HHAP Episode 43: Hip Hop and Activism in Post-Apartheid South Africa, Part 2

This is part 2 of a 2 part conversation with hip hop scholar and University of Cape Town Professor Adam Haupt and hip hop artist Bradley Lodewyk (aka b-boy King Voue) from the group Brasse Vannie Kaap, or BVK. We met up at the University of Cape Town while they were working on their book project, Neva Again: Hip Hop Art, Activism, and Education in Post-Apartheid South Africa, and EP In the Key of B. The book and EP can be accessed at https://www.hsrcpress.ac.za/books/neva-again. The book was edited by Adam Haupt, Quentin Williams, H Samy Alim & Emile Jansen. The #IntheKeyofB EP was produced by Adam and Bradley and features Cape Flats MCs and vocalists, such as Nadine Matthews-Nunes, Naftali Solomons, Eavesdrop, Shameema Williams (ex Godessa), Natasha C. Tafari, Emile YX? (Black Noise, Heal the Hood), Amy Brown, Imie Vannie Delf, Dirtypro Agape Tadana, Stefan Benting, Razeen Haupt, Nathan Lodewyk, Zama Jimba and Jerome Rex.  

In this episode, Bradley talks about his work with BVK and the involvement of the group in politics. BVK members were from the Cape Flats area in Cape Town,  and rapped in Kaaps, a Cape Flats dialect of Afrikaans. They released their first album in the late-1990s. The conversation in this episode looks at hip hop under apartheid, and the influence of apartheid of the development of hip hop culture in South Africa. We also discuss South Africa’s history of protest and activism. Adam and Bradley discuss the failures of the post-apartheid government to live up to the promises of the movement, and their adoption of a neoliberal economic system, which “reinforced the racialized class divide”. Within this, Adam and Bradley say hip hop became, and still is, a vehicle to expose youth to progressive ideas The topics In the Key of B EP covers include  gang violence, toxic masculinity, the failures of the state, and gentrification Adam and Bradley also discuss bringing the various contributors together for this project, and their use of social media, especially WhatsApp, to communicate. In this project WhatsApp was a space for them to engage with social and political issues happening in South Africa, which would in turn, influence their work on the project. According to Adam, “It was also a way of demystifying the academic writing about the issues”.

The opening song is “Persevere” by Monishia Schoeman, Emile Jansen, Adam Haupt with additional vocals by Razeen Haupt, and the closing song is “Trickle Down” by Emile Jansen, Stefan Benting, Agape Dirtypro Tadana, Shameema Williams, and Adam Haupt. Both are on the album In The Key Of B

HHAP Episode 42: Hip Hop and Activism in Post-Apartheid South Africa, Part 1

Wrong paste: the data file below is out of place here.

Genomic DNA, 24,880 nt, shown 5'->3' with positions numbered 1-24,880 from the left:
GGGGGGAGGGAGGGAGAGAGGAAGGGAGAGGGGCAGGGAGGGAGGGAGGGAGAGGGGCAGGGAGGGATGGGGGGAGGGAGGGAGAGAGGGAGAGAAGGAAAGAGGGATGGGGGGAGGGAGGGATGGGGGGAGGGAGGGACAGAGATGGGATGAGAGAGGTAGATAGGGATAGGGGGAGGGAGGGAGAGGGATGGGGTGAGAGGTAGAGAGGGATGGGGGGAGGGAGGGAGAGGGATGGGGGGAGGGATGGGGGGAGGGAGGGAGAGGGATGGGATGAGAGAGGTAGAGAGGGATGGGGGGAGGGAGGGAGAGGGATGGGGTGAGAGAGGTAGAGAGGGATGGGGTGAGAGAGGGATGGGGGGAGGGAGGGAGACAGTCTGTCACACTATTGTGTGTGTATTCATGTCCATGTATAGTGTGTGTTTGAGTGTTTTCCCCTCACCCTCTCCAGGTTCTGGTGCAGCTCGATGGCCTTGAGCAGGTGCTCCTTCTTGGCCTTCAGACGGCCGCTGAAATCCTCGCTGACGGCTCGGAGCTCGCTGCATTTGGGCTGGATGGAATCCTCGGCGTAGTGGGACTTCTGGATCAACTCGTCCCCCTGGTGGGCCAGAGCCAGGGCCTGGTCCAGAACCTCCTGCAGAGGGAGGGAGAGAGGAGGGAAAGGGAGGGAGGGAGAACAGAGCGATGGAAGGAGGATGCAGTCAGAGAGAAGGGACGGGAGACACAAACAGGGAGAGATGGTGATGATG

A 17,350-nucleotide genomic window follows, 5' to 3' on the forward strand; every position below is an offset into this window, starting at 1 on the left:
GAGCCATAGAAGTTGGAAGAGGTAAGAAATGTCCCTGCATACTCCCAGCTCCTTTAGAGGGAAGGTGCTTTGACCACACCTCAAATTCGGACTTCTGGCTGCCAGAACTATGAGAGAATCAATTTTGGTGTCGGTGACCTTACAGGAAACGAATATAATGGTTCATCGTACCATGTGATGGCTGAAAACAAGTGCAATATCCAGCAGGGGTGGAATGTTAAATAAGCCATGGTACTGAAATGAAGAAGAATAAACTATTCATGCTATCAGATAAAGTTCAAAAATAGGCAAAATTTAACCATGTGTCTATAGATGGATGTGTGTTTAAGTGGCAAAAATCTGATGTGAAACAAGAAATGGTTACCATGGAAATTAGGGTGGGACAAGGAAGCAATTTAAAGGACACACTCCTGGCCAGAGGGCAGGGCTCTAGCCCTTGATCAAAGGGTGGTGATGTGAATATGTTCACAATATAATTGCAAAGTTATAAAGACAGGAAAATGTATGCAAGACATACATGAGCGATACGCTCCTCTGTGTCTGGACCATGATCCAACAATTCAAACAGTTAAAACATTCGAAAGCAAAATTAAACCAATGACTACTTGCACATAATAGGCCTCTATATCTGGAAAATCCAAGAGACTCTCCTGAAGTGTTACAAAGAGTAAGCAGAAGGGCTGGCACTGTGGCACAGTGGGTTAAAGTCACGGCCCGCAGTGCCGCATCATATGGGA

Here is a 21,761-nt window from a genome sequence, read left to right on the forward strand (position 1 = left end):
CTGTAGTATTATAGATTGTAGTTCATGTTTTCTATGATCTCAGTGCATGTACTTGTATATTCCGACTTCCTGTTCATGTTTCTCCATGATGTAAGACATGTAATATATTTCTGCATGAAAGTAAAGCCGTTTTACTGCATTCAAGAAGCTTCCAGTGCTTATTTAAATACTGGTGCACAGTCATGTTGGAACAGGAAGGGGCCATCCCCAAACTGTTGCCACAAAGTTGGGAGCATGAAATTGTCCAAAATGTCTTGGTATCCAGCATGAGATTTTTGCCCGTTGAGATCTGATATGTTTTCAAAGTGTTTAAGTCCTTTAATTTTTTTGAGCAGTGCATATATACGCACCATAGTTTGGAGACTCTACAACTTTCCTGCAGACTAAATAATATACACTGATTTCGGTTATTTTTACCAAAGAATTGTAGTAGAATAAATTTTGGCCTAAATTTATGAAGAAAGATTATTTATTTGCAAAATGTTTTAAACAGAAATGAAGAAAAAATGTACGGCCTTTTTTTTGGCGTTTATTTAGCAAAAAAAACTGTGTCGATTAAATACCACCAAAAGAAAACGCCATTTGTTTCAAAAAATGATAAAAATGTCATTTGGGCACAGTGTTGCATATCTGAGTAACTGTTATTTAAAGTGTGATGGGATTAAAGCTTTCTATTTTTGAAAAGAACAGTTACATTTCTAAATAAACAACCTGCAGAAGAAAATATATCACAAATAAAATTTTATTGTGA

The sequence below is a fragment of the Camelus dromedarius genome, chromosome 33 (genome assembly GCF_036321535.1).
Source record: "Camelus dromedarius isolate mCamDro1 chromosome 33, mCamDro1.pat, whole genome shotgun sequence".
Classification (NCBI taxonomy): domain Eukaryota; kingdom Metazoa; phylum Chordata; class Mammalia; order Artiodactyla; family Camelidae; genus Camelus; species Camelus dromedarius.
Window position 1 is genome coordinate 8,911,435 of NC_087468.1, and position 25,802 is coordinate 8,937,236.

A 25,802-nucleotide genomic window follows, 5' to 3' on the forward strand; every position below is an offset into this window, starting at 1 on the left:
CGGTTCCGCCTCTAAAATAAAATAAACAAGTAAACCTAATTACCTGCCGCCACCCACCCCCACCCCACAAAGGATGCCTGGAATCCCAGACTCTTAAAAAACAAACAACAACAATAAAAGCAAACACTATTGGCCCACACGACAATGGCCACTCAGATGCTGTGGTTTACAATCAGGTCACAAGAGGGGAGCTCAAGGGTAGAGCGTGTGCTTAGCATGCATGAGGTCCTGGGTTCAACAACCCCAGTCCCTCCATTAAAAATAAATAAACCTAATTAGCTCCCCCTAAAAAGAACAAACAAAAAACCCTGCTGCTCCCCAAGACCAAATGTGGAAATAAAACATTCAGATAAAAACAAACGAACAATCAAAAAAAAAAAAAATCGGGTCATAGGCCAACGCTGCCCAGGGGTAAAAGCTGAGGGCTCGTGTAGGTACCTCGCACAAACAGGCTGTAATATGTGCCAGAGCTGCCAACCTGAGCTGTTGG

This is part 1 of a 2 part conversation with hip hop scholar and University of Cape Town Professor Adam Haupt and hip hop artist Bradley Lodewyk (aka b-boy King Voue) from the group Brasse Vannie Kaap, or BVK. We met up at the University of Cape Town while they were working on their book project, Neva Again: Hip Hop Art, Activism, and Education in Post-Apartheid South Africa, and EP In the Key of B. The book and EP can be accessed at https://www.hsrcpress.ac.za/books/neva-again. The book was edited by Adam Haupt, Quentin Williams, H Samy Alim & Emile Jansen. The #IntheKeyofB EP was produced by Adam and Bradley and features Cape Flats MCs and vocalists, such as Nadine Matthews-Nunes, Naftali Solomons, Eavesdrop, Shameema Williams (ex Godessa), Natasha C. Tafari, Emile YX? (Black Noise, Heal the Hood), Amy Brown, Imie Vannie Delf, Dirtypro Agape Tadana, Stefan Benting, Razeen Haupt, Nathan Lodewyk, Zama Jimba and Jerome Rex.  

In this episode, Bradley talks about his work with BVK and the involvement of the group in politics. BVK members were from the Cape Flats area in Cape Town,  and rapped in Kaaps, a Cape Flats dialect of Afrikaans. They released their first album in the late-1990s. The conversation in this episode looks at hip hop under apartheid, and the influence of apartheid of the development of hip hop culture in South Africa. We also discuss South Africa’s history of protest and activism. Adam and Bradley discuss the failures of the post-apartheid government to live up to the promises of the movement, and their adoption of a neoliberal economic system, which “reinforced the racialized class divide”. Within this, Adam and Bradley say hip hop became, and still is, a vehicle to expose youth to progressive ideas The topics In the Key of B EP covers include  gang violence, toxic masculinity, the failures of the state, and gentrification Adam and Bradley also discuss bringing the various contributors together for this project, and their use of social media, especially WhatsApp, to communicate. In this project WhatsApp was a space for them to engage with social and political issues happening in South Africa, which would in turn, influence their work on the project. According to Adam, “It was also a way of demystifying the academic writing about the issues”.